United States District Court, M.D. Alabama, Northern Division
In re DAVID DUANE JORDAN. Debtor,
DAVID DUANE JORDAN, Defendant. SERVISFIRST BANK, Plaintiff, Bankruptcy Adversary Proceeding No. 17-3092-WRS4
MEMORANDUM OPINION AND ORDER
KEITH WATKINS UNITED STATES DISTRICT JUDGE
matter, which arises out of a Chapter 7 bankruptcy
proceeding, is an attempt by a creditor to have a federal
court of limited jurisdiction oversee its efforts to collect
an $800, 000 debt at a rate of $600 per month. Because state
courts of general jurisdiction are better suited to handling
such matters, the court will deny Plaintiff's motion to
withdraw the reference (Doc. # 1), related motion for a
continuing order of condemnation (Doc. # 3), and the
parties' joint motion for entry of a continuing order of
condemnation (Doc. # 7).
ServisFirst Bank sought a declaration in bankruptcy court
that the debt owed to it by Defendant David Duane Jordan was
nondischargeable because it was obtained through fraud. The
bankruptcy court entered a stipulated judgment providing that
$800, 000 of the debt was nondischargeable in bankruptcy
under 11 U.S.C. § 523(a)(2)(B), which makes debts
procured through a false writing nondischargeable. (Doc. # 1,
at 8-9.) After entry of judgment, Plaintiff downloaded forms
from the bankruptcy court's website and began wage
garnishment proceedings to collect its $800, 000 debt.
Defendant's wages were to be garnished at a rate of $600
per month. At that rate, the $800, 000 debt would be paid off
in about 111 years.
to secure its garnishment, Plaintiff moved the bankruptcy
court to enter an order of continuing condemnation. The
bankruptcy court denied the motion, but ordered the
bankruptcy clerk to pay out any funds held by the court that
were owed to Plaintiff. The bankruptcy court further advised
that it would abstain from further proceedings initiated by
Plaintiff in its efforts to collect its $800, 000 debt.
then moved to reopen the adversary proceeding and withdraw
the reference. (Doc. # 1.) The bankruptcy court held a
hearing on the motion during which it explained its view that
allowing creditors in bankruptcy to utilize the federal
courts to collect their debts would “soon
overwhelm” the system. (Doc. # 3-1, at 5.) The
bankruptcy court also explained that state courts of general
jurisdiction are the appropriate fora for such efforts.
Finally, the bankruptcy court warned Plaintiff that the
district court had an absolute right to abstain from
exercising jurisdiction in this matter and that it would
write a memorandum explaining why the district court should
motion to withdraw the reference (Doc. # 1), motion for entry
of continuing order of condemnation (Doc. # 3), and the
bankruptcy court's memorandum (Doc. # 2-1) are now before
the district court. After Plaintiff filed these motions, the
garnishee filed limited objections (Docs. # 4, 6),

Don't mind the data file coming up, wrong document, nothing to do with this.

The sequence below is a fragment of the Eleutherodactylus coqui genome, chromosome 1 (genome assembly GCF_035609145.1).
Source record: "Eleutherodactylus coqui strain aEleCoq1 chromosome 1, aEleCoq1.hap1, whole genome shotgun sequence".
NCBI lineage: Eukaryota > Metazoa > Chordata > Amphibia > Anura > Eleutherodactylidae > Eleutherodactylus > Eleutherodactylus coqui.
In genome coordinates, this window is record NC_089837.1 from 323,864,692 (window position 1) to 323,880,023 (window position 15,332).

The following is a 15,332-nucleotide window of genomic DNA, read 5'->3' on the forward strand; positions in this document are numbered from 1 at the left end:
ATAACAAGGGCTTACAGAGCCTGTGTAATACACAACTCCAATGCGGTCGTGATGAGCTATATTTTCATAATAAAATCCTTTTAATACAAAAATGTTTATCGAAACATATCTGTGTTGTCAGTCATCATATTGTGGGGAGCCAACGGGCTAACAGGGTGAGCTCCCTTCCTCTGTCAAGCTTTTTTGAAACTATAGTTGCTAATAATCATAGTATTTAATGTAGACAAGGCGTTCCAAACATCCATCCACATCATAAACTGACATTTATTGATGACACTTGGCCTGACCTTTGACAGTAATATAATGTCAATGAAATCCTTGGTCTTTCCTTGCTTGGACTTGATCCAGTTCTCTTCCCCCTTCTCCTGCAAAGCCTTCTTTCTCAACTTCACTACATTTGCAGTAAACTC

reiterating the bankruptcy court's abstention
decision. But the garnishee apparently changed its
mind and has consented to Plaintiff's motions, since
Plaintiff, Defendant, and the garnishee have now filed a
joint motion for a continuing order of condemnation.
(Doc. # 7.) Even so, the district court agrees with the
bankruptcy court that abstention is appropriate. This is a
matter that state courts of general jurisdiction should
courts are courts of limited jurisdiction.”
Kokkonen v. Guardian Life Ins. Co. of Am., 511 U.S.
375, 377 (1994). Bankruptcy matters are included in federal
courts' limited jurisdiction. Indeed, the district courts
have original and exclusive jurisdiction over cases
arising under title 11, which contains the Bankruptcy
Code. See 28 U.S.C. § 1334(a).
federal courts are not absolutely obligated to take on
bankruptcy cases. Except in a few circumstances not
applicable here, a district court “in the interest of
justice, or in the interest of comity with State courts or
respect for State law, ” may abstain “from
hearing a particular proceeding arising under title 11 or
arising in or related to a case under title 11.”
Id. § 1334(c)(1). And when a district court
abstains under § 1334(c)(1), that decision “is not
reviewable by appeal.” Id. § 1334(d).
debtors like Defendant file for Chapter 7 bankruptcy to
discharge their debts. See 11 U.S.C. § 727(a).
A successful Chapter 7 bankruptcy discharges the debtor's
debts unless they fall into any of the nineteen categories of
debts enumerated in 11 U.S.C. § 523 as nondischargeable.
See 11 U.S.C. § 727(b).
kind of nondischargeable debt is any money debt obtained
through fraud. See 11 U.S.C. § 523(a)(2). The
bankruptcy court's stipulated judgment in this case
provided that Defendant's debt to Plaintiff was obtained
through a false writing and thus nondischargeable.
(See Doc. # 1, at 8-9; 11 U.S.C. §
bankruptcy court had jurisdiction to enter a judgment
declaring that $800, 000 of Defendant's debt was
nondischargeable in bankruptcy. See 28 U.S.C. §
1334(a). But the bankruptcy court identified a distinction
between a declaration of nondischargeability of a debt and a
money judgment on the amount of underlying indebtedness. A
declaration of nondischargeability is quintessentially a
bankruptcy function, while a money judgment on a debt is a